Kelli Hamilton studied abroad in Cape Town, South Africa in 2018:

South Africa | Adjusting to Cape Town


Living abroad is an experience that is comparable to an adrenaline rush. Surrounded by new experiences, people, and landscapes, it is a unique and fascinating experience. However, one must acknowledge that no two locations are the same and adjusting to life in a new place can be a challenging, yet informative, experience. Nothing is more true in regards to adjusting to my new life in Cape Town, South Africa.

I would not say I experienced culture shock in Cape Town. The reason for this is because it is quite Western. From the cars, to the architecture, malls, and restaurants, it has a very American or European feel. Furthermore, English is the predominant language in the country and Cape Town is known for its’ beaches, which is something California, specifically, is renowned for too. However, this may be may the similarities end.

One stark difference between America and South Africa is the high threat of crime. Everywhere in Cape Town you see electrical fences and barbed wire, as well as bars on windows. South Africa has a high crime rate, mostly consisting of robberies. Upon arrival, safety at all times is stressed, from keeping your phone in discrete locations to never walking alone at night. I personally never felt unsafe, but being aware is always a must (As It should be everywhere in the world). On the brightside, urban renewal is happening across the country in an effort to clean up cities and make them safer!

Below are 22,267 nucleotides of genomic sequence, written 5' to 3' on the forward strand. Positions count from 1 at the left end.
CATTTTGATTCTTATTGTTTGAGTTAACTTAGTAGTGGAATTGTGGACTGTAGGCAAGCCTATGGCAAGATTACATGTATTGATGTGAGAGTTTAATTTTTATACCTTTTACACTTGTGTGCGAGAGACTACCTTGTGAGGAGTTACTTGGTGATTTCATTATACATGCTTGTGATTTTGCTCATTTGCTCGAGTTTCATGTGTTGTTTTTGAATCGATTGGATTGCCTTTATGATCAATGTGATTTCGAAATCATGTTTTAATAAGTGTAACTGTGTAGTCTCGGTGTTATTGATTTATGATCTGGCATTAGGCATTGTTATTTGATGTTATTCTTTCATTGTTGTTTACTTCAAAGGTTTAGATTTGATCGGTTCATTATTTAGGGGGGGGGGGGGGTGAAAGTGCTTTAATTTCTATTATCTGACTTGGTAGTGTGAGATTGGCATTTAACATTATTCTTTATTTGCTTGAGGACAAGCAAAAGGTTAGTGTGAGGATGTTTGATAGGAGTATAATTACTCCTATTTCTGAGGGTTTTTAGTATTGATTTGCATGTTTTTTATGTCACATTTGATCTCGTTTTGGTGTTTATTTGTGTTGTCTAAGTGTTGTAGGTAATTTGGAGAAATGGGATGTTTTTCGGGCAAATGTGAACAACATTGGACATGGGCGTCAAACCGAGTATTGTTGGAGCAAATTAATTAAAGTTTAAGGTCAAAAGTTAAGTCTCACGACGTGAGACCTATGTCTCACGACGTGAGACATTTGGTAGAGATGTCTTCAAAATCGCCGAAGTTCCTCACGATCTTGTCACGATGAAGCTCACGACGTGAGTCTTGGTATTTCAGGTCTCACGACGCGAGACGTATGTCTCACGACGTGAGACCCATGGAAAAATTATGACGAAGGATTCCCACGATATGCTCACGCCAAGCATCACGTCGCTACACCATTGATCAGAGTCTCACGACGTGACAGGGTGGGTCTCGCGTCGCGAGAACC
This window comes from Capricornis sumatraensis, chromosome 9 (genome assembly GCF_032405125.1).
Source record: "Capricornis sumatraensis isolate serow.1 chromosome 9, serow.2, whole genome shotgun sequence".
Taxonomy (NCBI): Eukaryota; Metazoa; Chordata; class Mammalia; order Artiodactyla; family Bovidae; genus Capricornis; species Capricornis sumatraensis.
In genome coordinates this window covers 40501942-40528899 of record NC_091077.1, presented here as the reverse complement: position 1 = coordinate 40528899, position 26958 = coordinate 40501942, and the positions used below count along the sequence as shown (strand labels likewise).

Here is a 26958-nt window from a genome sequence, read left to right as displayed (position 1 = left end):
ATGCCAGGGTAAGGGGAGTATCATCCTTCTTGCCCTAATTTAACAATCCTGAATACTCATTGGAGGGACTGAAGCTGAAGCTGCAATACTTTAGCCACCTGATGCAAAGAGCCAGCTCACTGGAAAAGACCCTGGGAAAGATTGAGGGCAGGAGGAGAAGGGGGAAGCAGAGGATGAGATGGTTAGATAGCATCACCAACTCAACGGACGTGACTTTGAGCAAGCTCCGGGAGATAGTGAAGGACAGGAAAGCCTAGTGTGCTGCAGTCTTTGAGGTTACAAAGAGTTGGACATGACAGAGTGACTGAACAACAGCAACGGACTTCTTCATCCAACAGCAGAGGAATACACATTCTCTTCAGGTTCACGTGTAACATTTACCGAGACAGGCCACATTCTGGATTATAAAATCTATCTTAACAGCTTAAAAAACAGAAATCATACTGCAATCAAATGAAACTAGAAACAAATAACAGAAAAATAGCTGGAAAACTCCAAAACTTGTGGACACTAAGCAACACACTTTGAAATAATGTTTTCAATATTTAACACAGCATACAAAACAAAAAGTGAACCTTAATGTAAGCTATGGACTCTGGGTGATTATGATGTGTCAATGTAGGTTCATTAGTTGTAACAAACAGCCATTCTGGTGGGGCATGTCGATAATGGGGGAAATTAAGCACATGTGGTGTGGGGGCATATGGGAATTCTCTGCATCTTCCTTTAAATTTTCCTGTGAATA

When living in Cape Town, the local lingo becomes a part of your vocabulary too. Words such as ‘braai,’ ‘just now,’ ‘now now,’ and ‘lekker,’ appear in people’s vocabulary quite often. Braais are essentially American barbeques and they happen A lot. So before coming to one, make sure to bring your own meat, because I made that mistake once and then was taught how to ‘braai’ properly by South Africans. You must also have fire starter if you host a braai, another mistake I made, but I am all the better for learning from it (lol). Lekker means a good or fun time, so it is quite common to hear that too. Furthermore, time in South Africa is different. Between just now and now now, one means immediately and the other means in the near future, the distinction of which I have not yet figured out to be completely honest.